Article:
Some pigments match a sense of place. Naples Yellow is named for the light it evokes in the Italian sky. Cobalt Blue is named after German goblins inhabiting mines. Raw Sienna is a clay found in the Siena region of Italy. The names are kind of locked in now, historically describing popular paint colours even when modern synthetic pigments replace the original source. 

I live in Ontario, Canada, and in the autumn in particular, it gets me thinking about the paintings of the Group of Seven and the light and colour they saw not so long ago. Whenever I'm walking outdoors, I think about colour and light. I photograph clouds, and trees, especially when I feel like they match features in paintings of the past. And perhaps we need an Ontario Ochre.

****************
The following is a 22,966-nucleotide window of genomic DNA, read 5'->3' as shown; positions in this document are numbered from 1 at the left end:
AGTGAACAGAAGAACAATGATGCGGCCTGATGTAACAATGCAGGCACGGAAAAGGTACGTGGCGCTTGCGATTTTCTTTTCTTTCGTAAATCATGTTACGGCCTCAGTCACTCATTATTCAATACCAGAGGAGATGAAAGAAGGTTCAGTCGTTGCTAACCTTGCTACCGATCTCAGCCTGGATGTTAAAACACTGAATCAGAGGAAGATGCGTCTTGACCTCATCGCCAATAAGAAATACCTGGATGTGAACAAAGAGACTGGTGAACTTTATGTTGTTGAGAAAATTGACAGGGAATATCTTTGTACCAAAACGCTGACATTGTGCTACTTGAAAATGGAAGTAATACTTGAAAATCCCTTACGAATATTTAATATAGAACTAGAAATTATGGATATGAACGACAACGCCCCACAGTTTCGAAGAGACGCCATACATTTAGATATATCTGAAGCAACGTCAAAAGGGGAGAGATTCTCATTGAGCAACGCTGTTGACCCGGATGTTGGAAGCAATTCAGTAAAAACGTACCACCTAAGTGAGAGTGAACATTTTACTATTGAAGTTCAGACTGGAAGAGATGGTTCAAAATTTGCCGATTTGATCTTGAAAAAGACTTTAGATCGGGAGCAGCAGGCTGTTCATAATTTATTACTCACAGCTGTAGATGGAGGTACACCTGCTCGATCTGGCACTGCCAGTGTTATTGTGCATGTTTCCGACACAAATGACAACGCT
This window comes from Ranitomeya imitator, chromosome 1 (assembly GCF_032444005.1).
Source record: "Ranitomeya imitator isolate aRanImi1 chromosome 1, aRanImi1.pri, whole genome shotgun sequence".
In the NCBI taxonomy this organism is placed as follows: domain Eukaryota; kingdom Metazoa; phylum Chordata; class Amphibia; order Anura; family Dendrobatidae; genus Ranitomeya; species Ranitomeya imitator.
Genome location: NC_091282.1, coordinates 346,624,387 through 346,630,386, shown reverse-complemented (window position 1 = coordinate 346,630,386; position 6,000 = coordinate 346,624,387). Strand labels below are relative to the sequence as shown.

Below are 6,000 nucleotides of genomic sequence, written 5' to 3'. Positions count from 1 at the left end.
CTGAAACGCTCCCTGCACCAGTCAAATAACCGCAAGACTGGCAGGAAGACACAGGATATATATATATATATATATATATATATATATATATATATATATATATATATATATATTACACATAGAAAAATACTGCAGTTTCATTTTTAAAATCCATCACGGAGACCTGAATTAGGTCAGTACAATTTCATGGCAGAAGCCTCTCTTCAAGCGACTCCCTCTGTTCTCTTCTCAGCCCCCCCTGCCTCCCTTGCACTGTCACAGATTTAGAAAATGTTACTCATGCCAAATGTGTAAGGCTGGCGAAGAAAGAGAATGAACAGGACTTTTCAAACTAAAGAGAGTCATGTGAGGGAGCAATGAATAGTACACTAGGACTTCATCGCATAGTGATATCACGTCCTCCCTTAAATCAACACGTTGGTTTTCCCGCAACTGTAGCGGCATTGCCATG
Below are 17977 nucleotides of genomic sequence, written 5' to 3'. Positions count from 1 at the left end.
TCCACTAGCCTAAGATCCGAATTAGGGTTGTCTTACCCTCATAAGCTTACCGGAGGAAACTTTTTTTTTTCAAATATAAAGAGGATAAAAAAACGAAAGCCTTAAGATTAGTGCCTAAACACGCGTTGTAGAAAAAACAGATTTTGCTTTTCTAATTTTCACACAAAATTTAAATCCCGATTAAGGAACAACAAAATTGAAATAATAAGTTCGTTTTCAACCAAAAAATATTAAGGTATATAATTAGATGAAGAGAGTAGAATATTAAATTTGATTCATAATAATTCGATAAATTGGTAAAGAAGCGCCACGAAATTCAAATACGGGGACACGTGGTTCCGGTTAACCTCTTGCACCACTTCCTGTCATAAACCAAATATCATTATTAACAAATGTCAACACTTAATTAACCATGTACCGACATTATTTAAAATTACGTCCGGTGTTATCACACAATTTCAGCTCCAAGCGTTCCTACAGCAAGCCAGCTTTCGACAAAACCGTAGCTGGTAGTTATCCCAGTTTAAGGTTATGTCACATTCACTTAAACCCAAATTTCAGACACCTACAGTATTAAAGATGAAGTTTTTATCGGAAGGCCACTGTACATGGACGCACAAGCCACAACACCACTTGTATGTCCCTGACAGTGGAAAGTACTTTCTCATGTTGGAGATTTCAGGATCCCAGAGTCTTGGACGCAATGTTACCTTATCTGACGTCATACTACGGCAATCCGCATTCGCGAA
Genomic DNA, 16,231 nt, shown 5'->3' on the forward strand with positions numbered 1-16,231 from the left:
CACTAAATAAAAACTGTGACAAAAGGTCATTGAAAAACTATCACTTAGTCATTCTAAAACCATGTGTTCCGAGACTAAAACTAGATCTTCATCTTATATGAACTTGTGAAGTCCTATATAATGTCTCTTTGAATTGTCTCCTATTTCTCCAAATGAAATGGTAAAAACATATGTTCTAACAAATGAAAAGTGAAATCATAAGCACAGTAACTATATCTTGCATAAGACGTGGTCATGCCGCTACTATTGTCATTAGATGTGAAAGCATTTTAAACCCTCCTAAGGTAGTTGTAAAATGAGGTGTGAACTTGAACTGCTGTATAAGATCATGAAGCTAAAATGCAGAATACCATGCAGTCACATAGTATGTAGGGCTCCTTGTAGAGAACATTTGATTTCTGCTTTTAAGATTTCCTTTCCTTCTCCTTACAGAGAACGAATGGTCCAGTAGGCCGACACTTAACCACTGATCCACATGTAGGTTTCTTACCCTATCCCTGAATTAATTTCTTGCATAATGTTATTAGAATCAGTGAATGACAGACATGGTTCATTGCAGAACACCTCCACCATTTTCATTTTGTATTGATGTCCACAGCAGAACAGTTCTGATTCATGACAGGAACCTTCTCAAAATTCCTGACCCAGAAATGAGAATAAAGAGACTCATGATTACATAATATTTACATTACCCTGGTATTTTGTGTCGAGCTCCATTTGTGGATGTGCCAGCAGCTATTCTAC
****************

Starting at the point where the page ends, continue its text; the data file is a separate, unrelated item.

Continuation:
It's the clouds and the leaves on the bright blue. It's home. Credit: Glendon Mellow

The painting below, In the Northland, painted in 1915 by Tom Thomson evokes the kind of ochre orange-yellow I am talking about. As far as I know it's not made out of local clays, and yet it still has that upstate New York - southern Ontario yellow that makes me think of crunchy leaves, a cold breeze, and brilliant sun on fast-moving clouds by the lake. 

In the Northland, Tom Thomson 1915. Credit: Montréal Museum of Fine Arts, 1922.179 

Perhaps pride of place also drove the naming of paint pigments back in Europe centuries ago. That feeling of connection to home. 

All fine art paints are pigment particles bound in a sticky medium: vegetable oil, gum arabic or acrylic polymer. Find more Pinch of Pigment posts below. This is the 6th in the series.